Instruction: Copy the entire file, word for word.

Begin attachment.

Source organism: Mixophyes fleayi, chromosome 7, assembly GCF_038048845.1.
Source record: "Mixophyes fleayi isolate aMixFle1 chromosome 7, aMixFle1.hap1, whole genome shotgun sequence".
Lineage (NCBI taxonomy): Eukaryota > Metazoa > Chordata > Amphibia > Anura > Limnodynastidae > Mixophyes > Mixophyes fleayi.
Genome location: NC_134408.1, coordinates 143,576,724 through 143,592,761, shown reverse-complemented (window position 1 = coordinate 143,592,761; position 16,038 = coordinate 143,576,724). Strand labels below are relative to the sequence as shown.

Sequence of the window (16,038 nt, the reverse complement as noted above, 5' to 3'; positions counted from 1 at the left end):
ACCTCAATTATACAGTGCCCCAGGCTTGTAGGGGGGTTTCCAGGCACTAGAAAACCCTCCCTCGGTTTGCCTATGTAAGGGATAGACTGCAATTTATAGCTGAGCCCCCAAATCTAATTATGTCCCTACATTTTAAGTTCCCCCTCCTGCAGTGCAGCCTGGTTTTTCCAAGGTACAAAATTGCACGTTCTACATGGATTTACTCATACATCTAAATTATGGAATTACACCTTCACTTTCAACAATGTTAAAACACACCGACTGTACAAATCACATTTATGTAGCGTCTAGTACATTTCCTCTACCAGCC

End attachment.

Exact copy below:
Source organism: Mixophyes fleayi, chromosome 7, assembly GCF_038048845.1.
Source record: "Mixophyes fleayi isolate aMixFle1 chromosome 7, aMixFle1.hap1, whole genome shotgun sequence".
Lineage (NCBI taxonomy): Eukaryota > Metazoa > Chordata > Amphibia > Anura > Limnodynastidae > Mixophyes > Mixophyes fleayi.
Genome location: NC_134408.1, coordinates 143,576,724 through 143,592,761, shown reverse-complemented (window position 1 = coordinate 143,592,761; position 16,038 = coordinate 143,576,724). Strand labels below are relative to the sequence as shown.

Sequence of the window (16,038 nt, the reverse complement as noted above, 5' to 3'; positions counted from 1 at the left end):
ACCTCAATTATACAGTGCCCCAGGCTTGTAGGGGGGTTTCCAGGCACTAGAAAACCCTCCCTCGGTTTGCCTATGTAAGGGATAGACTGCAATTTATAGCTGAGCCCCCAAATCTAATTATGTCCCTACATTTTAAGTTCCCCCTCCTGCAGTGCAGCCTGGTTTTTCCAAGGTACAAAATTGCACGTTCTACATGGATTTACTCATACATCTAAATTATGGAATTACACCTTCACTTTCAACAATGTTAAAACACACCGACTGTACAAATCACATTTATGTAGCGTCTAGTACATTTCCTCTACCAGCC